MARGO SCHLANGER, FMR. GINSBURG LAW CLERK: She's very, very warm, but don't be fooled. She's tough. She's the toughest boss I ever worked for.

BOLDUAN: Ginsburg knows cancer well. Her mother had cervical cancer and died one day before her daughter graduated from high school. Ginsburg's husband Marty beat testicular cancer while the two were newlyweds. And a decade ago, Ginsburg herself had colorectal cancer. She worked from her hospital bed during the treatment.

DAVID SCHIZER, FMR. GINSBURG LAW CLERK: Some of us were angry with her, but we were wrong. We kept telling her to slow down, we kept telling her to take it easy. I sent her a couple of fiction books to read, and she wouldn't have any of it. She just bore down and went through the treatment, treated it as part of her work.

BOLDUAN: Just days after surgery, Ginsburg was out speaking to the public...

JUSTICE RUTH BADER GINSBURG, U.S. SUPREME COURT: I am still mending, but I progress steadily.

BOLDUAN: ... fighting then as she has throughout her career for gender quality.

GINSBURG: I had the great, good fortune to be alive and a lawyer in the 1960s, when, for the very firsts time in the history of this country, it became possible to urge before courts successfully that society would benefit enormously if women were regarded as people equal in stature to men.

BOLDUAN: Her former clerks, some of the people who know her best, call Ginsburg a gentle warrior, small in stature but fierce in presence.

SCHIZER: She works through the night, she's there during the day. And it's just this bottomless energy. It's quite remarkable.

(END VIDEOTAPE)

BOLDUAN: Now, when asked about the speculation of retirement or stepping down that inevitably comes with this type of news, sources close to Ginsburg say don't bet on it. We're told that if her health holds up, she has no intention of stepping down from the bench -- Wolf.

BLITZER: All right. Thank you, Kate, very much.

Let's bring in our Senior Legal Analyst Jeffrey Toobin. He's the author of the important book on the Supreme Court "The Nine," a huge bestseller.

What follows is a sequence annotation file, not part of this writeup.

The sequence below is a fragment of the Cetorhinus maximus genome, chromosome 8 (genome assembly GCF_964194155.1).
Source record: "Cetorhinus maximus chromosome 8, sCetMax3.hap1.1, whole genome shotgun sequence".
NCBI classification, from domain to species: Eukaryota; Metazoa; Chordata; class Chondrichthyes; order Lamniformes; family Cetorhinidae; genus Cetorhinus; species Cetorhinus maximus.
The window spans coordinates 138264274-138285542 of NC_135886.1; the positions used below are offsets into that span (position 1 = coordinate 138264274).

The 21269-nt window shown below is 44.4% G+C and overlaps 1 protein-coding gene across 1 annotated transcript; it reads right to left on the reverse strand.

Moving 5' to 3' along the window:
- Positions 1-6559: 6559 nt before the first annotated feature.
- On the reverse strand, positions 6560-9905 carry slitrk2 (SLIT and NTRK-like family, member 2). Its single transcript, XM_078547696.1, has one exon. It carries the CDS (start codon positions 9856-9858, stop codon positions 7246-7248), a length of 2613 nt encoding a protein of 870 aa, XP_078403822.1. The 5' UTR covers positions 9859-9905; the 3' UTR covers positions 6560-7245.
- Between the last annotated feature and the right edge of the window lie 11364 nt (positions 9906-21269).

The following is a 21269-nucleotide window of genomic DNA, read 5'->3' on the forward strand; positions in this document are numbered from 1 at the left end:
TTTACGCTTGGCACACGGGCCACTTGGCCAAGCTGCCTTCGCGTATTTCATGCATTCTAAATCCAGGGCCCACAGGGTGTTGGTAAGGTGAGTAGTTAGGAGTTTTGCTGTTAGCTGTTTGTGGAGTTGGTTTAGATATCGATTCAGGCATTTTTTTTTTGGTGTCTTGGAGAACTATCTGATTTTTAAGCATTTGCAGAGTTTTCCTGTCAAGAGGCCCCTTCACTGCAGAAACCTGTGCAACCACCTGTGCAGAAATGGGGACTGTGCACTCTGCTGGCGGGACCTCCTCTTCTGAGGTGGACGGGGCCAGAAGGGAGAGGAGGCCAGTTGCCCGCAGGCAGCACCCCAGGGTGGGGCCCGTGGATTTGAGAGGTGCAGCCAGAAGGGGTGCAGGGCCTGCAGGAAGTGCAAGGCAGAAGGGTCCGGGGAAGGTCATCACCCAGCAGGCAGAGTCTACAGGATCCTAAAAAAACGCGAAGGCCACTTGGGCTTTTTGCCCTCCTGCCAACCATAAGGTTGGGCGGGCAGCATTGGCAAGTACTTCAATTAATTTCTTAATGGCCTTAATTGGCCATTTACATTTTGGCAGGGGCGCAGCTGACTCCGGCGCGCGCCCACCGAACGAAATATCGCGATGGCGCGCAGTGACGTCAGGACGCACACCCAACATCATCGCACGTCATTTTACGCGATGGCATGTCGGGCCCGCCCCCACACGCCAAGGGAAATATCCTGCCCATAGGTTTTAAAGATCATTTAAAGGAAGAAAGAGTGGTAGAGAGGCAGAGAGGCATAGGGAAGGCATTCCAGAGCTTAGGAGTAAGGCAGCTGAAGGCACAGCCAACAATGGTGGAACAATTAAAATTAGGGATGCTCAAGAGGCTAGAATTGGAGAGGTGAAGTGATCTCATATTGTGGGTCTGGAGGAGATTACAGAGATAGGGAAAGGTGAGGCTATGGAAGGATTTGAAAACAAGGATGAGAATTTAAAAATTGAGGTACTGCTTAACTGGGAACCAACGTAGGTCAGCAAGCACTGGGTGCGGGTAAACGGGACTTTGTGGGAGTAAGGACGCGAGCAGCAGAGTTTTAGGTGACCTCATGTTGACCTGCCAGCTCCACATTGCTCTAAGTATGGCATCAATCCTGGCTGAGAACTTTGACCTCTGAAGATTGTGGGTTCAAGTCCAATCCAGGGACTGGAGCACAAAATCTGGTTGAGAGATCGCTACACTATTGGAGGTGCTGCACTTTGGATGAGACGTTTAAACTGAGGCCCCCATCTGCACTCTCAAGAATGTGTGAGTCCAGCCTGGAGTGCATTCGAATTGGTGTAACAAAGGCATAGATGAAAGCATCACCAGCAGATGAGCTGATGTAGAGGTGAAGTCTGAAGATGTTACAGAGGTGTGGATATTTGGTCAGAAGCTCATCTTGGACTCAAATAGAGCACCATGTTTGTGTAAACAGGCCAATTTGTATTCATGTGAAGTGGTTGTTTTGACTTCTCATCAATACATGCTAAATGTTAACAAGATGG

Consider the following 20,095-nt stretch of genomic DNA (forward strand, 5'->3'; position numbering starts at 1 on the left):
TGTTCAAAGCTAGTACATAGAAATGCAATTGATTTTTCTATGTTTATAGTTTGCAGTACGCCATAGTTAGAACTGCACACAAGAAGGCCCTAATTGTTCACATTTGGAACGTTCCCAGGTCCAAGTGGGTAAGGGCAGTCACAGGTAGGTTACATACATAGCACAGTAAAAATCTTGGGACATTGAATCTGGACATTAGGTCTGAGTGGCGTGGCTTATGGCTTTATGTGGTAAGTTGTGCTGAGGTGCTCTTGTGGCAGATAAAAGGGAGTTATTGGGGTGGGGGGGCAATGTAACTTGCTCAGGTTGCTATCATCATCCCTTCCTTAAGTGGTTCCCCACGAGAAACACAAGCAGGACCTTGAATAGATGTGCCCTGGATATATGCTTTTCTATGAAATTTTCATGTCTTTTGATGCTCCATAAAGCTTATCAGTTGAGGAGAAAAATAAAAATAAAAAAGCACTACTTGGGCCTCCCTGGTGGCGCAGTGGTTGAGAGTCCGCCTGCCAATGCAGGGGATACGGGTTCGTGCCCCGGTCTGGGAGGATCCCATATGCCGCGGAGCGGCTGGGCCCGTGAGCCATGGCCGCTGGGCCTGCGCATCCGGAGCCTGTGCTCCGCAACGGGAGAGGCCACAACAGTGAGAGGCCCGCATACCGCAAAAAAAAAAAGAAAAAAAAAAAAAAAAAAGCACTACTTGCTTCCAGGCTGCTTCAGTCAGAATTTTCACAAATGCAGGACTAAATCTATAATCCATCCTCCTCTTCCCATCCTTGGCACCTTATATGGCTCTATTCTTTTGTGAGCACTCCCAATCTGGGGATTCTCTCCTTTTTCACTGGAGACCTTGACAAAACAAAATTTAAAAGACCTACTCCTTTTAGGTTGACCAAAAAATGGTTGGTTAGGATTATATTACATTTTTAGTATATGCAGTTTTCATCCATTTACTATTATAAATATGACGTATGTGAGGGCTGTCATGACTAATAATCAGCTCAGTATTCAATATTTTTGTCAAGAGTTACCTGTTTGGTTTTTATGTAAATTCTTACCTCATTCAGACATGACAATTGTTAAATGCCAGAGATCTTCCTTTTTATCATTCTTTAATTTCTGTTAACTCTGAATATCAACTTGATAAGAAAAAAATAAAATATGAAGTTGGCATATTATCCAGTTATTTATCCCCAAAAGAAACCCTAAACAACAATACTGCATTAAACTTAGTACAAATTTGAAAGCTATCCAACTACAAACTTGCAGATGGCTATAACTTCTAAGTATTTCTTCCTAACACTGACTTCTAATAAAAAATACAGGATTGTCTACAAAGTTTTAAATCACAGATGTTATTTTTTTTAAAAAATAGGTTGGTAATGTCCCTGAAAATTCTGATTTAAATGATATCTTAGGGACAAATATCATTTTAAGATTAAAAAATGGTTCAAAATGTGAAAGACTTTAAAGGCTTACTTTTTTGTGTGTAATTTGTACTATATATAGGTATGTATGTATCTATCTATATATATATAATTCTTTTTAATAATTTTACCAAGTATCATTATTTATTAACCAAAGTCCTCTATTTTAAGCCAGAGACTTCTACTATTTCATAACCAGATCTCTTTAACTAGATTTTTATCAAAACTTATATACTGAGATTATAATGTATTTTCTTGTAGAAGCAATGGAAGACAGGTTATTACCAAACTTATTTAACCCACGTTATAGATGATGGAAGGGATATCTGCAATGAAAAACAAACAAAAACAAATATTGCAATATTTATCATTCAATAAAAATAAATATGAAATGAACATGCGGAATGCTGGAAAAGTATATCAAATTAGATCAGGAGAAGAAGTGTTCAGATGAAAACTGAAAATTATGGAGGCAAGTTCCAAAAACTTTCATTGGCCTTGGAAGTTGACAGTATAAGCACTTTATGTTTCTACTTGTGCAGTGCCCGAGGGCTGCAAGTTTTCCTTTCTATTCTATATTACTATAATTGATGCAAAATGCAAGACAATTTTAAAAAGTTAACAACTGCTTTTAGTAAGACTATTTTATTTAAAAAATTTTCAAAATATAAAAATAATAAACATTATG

But what do you make of this development? Because it's obviously got experts on the Supreme Court thinking.

JEFFREY TOOBIN, CNN SR. LEGAL ANALYST: Well, it's enormously significant. I'm not a doctor, but think we all now pancreatic cancer is very serious. She's 75 years old.

I think the odds suggest that she will be leaving the court relatively soon. The question, of course, then becomes, how does the court change? And presidencies are defined by Supreme Court appointments.

BLITZER: And everybody assumes that President Obama would nominate a justice who, like Ruth Bader Ginsburg, would be to the liberal side of the judicial process.

TOOBIN: And that has never been more important, because the court is divided very evenly at the moment. There are four conservative justices, four liberal justices, and Justice Anthony Kennedy in the middle, the swing vote.

Ginsburg is one of the liberal justices. It is likely that Obama will appoint a justice very much in her mold. But the question is, who? And, of course, Ruth Ginsburg is now the only woman on the Supreme Court. So that would suggest that Obama would be very likely to name a woman as a replacement.

BLITZER: And if that woman ideologically similar to Ruth Bader Ginsburg, presumably the big difference though would mean someone in her 40s, should we say, or maybe early 50s.

TOOBIN: You know, generationally, the current Supreme Court is a very old court. John Stevens is 88 years old. There are four other justices in their 70s. Ruth Ginsburg is 75, the second oldest.

This could be yet just one of many appointments that Barack Obama gets to make, but we never know when justices are going to leave. And, you know, it needs to be said, of course, that we hope Ruth Ginsburg is fine and is back at work, but, you know, you never know.

BLITZER: We wish her a speedy, speedy recovery, of course.

Thanks very much Jeff -- Jeff Toobin -- for that.

Let's go to Jack Cafferty right now for "The Cafferty File" -- Jack.

JACK CAFFERTY, CNN ANCHOR: There is no shortage of controversy when it comes to that massive stimulus bill, including whether or not it ought to include a "Buy American" provision. Supporters insist using only U.S.-made goods in work projects like bridges, roads and tunnels would help jump-start the American economy by giving business to American companies. Steel companies, labor unions are pushing for just such a provision, but others worry that restrictions like this could start a trade war and make the economic downturn even worse.

When the House passed its stimulus bill last week, it ensured that only U.S.-made iron and steel can be used for construction, with a few notable exceptions. But the Senate has now agreed to soften that "Buy American" language, saying it won't override any existing trade treaties.

President Obama says he doesn't want any provision in there that would violate U.S. trade agreements. Already, some of our closest trading partners are voicing concern about this.